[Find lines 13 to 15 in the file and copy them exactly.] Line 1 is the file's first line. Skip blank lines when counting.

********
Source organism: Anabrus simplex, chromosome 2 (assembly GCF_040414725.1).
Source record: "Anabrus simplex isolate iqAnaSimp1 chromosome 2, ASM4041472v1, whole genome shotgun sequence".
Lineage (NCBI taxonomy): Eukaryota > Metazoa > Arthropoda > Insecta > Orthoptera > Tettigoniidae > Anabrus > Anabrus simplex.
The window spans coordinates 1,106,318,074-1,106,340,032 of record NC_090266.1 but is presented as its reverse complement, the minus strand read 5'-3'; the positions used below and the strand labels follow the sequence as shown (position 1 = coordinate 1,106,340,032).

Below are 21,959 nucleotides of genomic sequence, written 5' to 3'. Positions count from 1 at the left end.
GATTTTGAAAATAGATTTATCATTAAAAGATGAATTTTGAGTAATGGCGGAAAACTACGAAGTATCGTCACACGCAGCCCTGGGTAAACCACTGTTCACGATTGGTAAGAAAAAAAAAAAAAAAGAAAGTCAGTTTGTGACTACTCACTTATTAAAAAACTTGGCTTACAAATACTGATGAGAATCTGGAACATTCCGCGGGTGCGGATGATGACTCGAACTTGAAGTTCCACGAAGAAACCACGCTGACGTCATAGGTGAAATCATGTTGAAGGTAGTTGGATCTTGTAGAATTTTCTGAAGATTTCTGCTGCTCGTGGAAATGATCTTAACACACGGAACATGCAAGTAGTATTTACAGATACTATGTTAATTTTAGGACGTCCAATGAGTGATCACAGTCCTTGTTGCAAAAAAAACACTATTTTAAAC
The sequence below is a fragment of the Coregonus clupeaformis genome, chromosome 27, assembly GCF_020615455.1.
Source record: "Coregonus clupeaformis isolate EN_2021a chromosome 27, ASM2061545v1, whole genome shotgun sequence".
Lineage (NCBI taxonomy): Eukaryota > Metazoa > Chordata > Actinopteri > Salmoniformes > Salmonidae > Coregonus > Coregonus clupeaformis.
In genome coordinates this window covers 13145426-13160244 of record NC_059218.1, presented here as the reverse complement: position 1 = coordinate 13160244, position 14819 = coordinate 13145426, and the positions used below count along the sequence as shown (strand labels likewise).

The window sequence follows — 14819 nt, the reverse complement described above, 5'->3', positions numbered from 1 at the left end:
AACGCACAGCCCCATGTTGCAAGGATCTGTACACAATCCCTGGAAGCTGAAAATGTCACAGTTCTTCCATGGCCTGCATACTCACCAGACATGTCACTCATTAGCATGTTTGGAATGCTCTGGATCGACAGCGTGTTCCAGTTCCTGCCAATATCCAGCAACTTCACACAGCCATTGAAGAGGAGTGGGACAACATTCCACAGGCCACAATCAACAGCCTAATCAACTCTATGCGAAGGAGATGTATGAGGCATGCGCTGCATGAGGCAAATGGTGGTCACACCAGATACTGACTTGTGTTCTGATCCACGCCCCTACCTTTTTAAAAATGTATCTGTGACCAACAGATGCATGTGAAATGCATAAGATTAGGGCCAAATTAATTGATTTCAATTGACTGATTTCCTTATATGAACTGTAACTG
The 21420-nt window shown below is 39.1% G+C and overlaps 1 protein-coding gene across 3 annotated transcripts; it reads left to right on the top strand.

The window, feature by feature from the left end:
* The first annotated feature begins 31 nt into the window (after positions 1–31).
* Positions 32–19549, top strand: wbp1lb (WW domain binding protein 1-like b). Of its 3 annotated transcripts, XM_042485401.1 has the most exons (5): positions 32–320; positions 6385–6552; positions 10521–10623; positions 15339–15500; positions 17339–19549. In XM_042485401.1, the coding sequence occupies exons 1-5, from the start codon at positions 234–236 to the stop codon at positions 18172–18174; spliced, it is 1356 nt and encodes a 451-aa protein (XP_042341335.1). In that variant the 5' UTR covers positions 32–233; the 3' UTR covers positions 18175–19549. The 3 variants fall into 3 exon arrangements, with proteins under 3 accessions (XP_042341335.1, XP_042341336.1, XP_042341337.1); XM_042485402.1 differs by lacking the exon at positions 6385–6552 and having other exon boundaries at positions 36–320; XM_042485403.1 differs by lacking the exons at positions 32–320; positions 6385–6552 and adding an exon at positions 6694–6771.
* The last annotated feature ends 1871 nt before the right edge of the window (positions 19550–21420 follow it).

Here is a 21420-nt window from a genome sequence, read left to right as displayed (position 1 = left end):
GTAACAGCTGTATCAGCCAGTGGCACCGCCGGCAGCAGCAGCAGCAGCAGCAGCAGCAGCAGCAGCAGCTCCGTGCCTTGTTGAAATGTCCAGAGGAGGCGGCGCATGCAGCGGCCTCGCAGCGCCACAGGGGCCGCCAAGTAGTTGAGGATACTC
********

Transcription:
The 21420-nt window shown below is 39.1% G+C and overlaps 1 protein-coding gene across 3 annotated transcripts; it reads left to right on the top strand.

The window, feature by feature from the left end:
* The first annotated feature begins 31 nt into the window (after positions 1–31).